Starship and Super Heavy are ready for a second test flight in 2023. November 15 Image: Will Robinson-Smith/Spaceflight Now. SpaceX’s massive Super Heavy-Starship rocket was cleared for its second test flight on Friday, aiming to launch the Starship’s unmanned upper stage into space for the first time, the company announced Wednesday.
The Federal Aviation Administration on Wednesday granted SpaceX the necessary launch license, clearing the way for liftoff nearly seven months after the rocket suffered multiple malfunctions and exploded on its first flight in April.
Since then, SpaceX has implemented what company founder Elon Musk said were “well” more than 1,000 upgrades and improvements, and made 63 FAA-mandated “fixes” to improve flight safety and performance.
“The (launch) license is valid for all phases of the proposed operation,” the FAA said in a statement. “After consulting with the US Fish and Wildlife Service and evaluating in writing the 2022 programmatic environmental assessment, the FAA concluded that there are no significant environmental changes.
The Super Heavy is scheduled to lift off from SpaceX’s Boca Chica Flight Test Facility on the Texas Gulf Coast at 8 a.m. Friday. EST, opening a two-hour window.
The goal of the flight is to send the Starship on a meandering trajectory around the planet before returning to the Pacific Ocean north of Hawaii.
At 30 feet wide, the Super Heavy-Starship is the largest, most powerful rocket ever built, standing 397 feet tall and weighing more than 11 million pounds.
The Raptor’s 33 engines in the Super Heavy’s first stage can generate 16 million pounds of thrust at full throttle — about twice that of NASA’s Space Launch System’s lunar rocket, currently the world’s most powerful.
A successful flight test would be a major milestone for both SpaceX and NASA, which is spending billions on a version of the Starship upper stage to carry Artemis astronauts from lunar orbit to the lunar surface.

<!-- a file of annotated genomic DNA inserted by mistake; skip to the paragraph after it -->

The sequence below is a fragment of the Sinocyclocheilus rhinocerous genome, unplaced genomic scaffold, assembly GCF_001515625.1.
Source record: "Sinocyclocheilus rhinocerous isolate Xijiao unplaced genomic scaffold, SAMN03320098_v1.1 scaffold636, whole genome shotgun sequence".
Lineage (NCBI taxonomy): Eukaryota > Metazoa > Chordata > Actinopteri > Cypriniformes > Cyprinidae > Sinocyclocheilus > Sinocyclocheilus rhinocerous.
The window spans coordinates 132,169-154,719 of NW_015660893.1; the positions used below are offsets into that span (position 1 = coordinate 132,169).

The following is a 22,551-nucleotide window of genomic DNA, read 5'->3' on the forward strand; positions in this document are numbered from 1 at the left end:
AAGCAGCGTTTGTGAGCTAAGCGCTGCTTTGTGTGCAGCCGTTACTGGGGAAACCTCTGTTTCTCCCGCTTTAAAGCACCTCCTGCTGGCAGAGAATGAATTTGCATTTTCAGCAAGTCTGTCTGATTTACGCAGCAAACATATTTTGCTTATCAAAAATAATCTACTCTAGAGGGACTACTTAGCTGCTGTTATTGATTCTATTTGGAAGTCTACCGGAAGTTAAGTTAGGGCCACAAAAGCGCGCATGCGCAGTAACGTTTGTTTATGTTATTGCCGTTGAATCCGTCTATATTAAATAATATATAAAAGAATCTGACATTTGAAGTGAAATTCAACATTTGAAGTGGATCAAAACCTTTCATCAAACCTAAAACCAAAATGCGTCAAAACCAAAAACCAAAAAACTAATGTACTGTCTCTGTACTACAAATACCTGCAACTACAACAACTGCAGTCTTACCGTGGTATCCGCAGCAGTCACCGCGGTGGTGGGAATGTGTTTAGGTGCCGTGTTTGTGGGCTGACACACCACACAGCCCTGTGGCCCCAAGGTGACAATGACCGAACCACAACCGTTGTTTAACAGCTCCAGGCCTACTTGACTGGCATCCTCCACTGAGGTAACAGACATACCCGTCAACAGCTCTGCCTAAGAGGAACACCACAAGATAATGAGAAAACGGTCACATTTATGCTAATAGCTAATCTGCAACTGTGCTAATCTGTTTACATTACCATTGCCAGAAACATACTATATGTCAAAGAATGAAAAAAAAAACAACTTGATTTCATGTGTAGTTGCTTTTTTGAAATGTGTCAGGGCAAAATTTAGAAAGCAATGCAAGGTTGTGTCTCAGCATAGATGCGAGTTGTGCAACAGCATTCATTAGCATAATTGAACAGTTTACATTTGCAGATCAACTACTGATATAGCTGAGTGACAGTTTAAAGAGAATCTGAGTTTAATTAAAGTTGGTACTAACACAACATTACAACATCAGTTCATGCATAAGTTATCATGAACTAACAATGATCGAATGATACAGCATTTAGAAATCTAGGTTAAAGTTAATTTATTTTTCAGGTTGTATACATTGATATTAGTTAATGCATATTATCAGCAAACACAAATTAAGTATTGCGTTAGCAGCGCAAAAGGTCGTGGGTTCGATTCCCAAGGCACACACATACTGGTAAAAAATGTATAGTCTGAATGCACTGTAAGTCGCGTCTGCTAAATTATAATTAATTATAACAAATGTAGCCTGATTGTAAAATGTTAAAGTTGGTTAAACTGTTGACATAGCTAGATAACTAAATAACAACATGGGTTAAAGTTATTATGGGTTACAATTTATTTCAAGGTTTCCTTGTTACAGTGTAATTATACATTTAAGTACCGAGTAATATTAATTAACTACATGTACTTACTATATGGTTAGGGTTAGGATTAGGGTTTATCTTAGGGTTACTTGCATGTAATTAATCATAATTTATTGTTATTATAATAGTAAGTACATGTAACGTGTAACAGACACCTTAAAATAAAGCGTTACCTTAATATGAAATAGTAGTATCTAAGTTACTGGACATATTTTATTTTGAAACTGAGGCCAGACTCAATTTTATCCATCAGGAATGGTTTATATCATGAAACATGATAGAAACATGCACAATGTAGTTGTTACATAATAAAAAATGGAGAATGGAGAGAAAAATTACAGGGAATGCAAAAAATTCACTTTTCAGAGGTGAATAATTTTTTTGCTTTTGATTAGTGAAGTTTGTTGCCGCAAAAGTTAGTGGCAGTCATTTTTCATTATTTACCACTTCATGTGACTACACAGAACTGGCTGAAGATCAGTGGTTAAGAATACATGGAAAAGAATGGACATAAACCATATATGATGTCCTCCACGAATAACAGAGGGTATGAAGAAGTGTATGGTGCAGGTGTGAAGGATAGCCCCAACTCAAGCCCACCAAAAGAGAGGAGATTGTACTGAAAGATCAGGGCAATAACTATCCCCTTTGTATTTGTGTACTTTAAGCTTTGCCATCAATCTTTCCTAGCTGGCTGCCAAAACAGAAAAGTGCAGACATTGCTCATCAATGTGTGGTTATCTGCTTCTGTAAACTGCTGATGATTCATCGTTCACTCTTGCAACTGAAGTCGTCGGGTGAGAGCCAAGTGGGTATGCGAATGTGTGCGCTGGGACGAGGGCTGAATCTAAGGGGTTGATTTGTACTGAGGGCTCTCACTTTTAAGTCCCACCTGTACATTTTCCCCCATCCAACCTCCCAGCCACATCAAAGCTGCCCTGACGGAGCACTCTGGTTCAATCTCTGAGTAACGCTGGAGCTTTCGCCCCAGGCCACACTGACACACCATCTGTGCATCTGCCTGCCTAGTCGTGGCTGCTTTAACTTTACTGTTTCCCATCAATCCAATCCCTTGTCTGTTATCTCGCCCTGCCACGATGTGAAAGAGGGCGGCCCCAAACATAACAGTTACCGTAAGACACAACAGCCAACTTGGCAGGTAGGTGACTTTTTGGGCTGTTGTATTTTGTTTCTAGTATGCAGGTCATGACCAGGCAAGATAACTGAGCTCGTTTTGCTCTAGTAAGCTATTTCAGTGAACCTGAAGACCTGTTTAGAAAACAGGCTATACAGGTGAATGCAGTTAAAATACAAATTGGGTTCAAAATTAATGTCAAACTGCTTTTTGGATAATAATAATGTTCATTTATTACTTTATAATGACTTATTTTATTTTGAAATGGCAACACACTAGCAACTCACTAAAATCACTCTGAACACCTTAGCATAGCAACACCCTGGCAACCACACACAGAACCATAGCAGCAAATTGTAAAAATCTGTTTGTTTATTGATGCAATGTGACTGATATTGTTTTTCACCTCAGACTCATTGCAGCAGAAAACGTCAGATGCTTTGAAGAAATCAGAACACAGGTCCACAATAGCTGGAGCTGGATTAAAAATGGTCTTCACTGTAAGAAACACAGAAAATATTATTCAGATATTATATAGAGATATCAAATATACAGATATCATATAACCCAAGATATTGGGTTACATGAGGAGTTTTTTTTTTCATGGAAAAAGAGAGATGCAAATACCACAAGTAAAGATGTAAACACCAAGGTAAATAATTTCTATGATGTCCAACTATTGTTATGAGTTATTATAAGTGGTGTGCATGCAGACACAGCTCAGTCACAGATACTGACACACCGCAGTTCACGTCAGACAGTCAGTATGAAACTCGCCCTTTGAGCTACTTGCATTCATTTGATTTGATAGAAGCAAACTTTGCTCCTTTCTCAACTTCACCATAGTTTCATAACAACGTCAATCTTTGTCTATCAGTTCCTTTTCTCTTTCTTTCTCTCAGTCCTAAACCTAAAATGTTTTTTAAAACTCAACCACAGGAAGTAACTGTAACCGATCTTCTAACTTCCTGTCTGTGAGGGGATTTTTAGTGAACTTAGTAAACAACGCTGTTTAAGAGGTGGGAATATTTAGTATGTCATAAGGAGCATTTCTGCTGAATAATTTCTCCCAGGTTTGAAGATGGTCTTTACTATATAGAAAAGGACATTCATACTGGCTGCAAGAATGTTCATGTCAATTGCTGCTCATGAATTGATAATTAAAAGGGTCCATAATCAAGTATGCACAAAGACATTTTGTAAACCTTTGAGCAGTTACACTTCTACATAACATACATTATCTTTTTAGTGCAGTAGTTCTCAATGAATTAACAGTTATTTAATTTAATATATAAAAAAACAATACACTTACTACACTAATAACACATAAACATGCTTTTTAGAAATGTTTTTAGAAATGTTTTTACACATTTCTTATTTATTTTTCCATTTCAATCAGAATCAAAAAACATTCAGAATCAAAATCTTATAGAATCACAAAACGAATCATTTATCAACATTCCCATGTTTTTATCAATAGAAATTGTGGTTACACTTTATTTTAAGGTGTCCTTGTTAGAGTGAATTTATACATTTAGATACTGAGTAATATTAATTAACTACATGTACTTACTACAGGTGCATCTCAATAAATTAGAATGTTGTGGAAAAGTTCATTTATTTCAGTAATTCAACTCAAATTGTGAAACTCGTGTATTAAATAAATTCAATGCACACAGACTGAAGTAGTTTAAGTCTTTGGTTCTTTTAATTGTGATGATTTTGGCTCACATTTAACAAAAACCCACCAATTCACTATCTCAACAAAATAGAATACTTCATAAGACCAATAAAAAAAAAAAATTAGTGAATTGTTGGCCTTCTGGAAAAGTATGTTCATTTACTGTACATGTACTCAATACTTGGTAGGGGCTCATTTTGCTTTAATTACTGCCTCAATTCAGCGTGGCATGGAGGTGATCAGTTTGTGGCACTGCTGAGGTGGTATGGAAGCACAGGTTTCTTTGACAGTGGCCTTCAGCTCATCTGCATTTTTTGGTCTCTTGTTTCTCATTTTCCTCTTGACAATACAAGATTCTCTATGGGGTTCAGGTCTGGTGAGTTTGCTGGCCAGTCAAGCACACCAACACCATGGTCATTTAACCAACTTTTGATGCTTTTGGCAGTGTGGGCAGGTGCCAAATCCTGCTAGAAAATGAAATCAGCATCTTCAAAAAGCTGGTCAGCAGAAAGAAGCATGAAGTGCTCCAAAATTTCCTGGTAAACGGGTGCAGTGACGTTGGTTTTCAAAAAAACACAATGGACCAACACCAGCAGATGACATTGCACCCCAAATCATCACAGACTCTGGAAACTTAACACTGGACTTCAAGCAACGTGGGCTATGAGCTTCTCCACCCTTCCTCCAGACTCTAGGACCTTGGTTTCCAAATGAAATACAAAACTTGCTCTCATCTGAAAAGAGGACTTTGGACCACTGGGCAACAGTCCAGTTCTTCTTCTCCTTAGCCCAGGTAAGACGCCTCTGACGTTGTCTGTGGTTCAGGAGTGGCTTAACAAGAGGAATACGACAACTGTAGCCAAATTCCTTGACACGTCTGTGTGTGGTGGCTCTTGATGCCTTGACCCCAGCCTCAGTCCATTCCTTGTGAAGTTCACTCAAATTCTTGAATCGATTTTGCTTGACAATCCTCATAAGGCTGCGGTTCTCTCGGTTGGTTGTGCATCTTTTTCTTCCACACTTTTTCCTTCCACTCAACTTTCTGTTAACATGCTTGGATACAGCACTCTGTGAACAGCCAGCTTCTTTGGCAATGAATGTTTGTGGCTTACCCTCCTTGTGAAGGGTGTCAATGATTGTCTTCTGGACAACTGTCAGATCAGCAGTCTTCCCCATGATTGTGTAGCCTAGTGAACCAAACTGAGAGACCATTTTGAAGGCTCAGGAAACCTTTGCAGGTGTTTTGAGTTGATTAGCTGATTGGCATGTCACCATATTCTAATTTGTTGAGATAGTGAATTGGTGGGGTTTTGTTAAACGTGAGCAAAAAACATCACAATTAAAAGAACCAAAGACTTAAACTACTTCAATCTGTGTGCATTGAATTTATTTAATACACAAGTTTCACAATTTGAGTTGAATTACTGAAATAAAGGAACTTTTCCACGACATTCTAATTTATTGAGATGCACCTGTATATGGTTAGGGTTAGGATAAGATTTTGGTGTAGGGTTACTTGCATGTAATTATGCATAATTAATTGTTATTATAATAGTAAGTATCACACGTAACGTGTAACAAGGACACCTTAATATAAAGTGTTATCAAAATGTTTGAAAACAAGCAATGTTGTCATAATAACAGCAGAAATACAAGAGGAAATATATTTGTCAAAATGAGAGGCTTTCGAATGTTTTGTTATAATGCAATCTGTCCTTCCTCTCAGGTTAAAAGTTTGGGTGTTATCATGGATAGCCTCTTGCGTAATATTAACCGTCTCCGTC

SpaceX hopes the rocket will greatly expand its Starlink constellation of Internet satellites and enable possible low-cost government and commercial flights to the Moon, Mars and beyond.
The launch tower sticks lift the Starship into position during the loading operation. Image: Will Robinson-Smith/Spaceflight Now. It will take several test flights to demonstrate the reliability needed for astronaut flights, but it’s not yet clear how long that might take.
During the first flight, the launch pad of the Super Heavy-Starship was badly damaged. It has since been beefed up and equipped with a powerful water flooding system to help reduce the acoustic shock of the engine’s ignition.
A new “hot stop” technique was implemented to start firing the Starship’s upper stage’s six Raptor engines while they were still attached to the Super Heavy’s first stage. The traditional technique of igniting the engine after separation did not work properly on the first flight.
The Super Heavy was also equipped with a more robust electronic steering system to move the engine nozzles to maintain the correct trajectory. In addition, the missile’s self-destruct system has been updated so that it can act quickly when needed.
The new staging system will be tested about two minutes and 40 seconds after liftoff, when the first stage’s engines begin to shut down after lifting the rocket out of the dense lower atmosphere.
Six of the Starship’s Raptors will ignite while the upper stage is still attached to the booster, using a new ventilation system to divert exhaust from the first stage. The Starship should separate from the Super Heavy momentarily and continue its ascent into space.
Although designed to be fully reusable, the first stage of the Super Heavy will not be rebuilt. Instead, it will fire rockets to slow it down as if it were heading for a landing pad, but will fall into the Gulf of Mexico first.
Meanwhile, the Starship’s engines will continue to fire for another five minutes. It is then expected to circle the planet and fall back into the observable atmosphere about an hour and 20 minutes after launch.
Like the first stage, the Starship is designed to be reusable, but no recovery is planned for this initial test flight. The trajectory will take the Starship to impact the Pacific Ocean north of Hawaii.
As SpaceX sums up the countdown on the company’s website: “Thrills guaranteed.”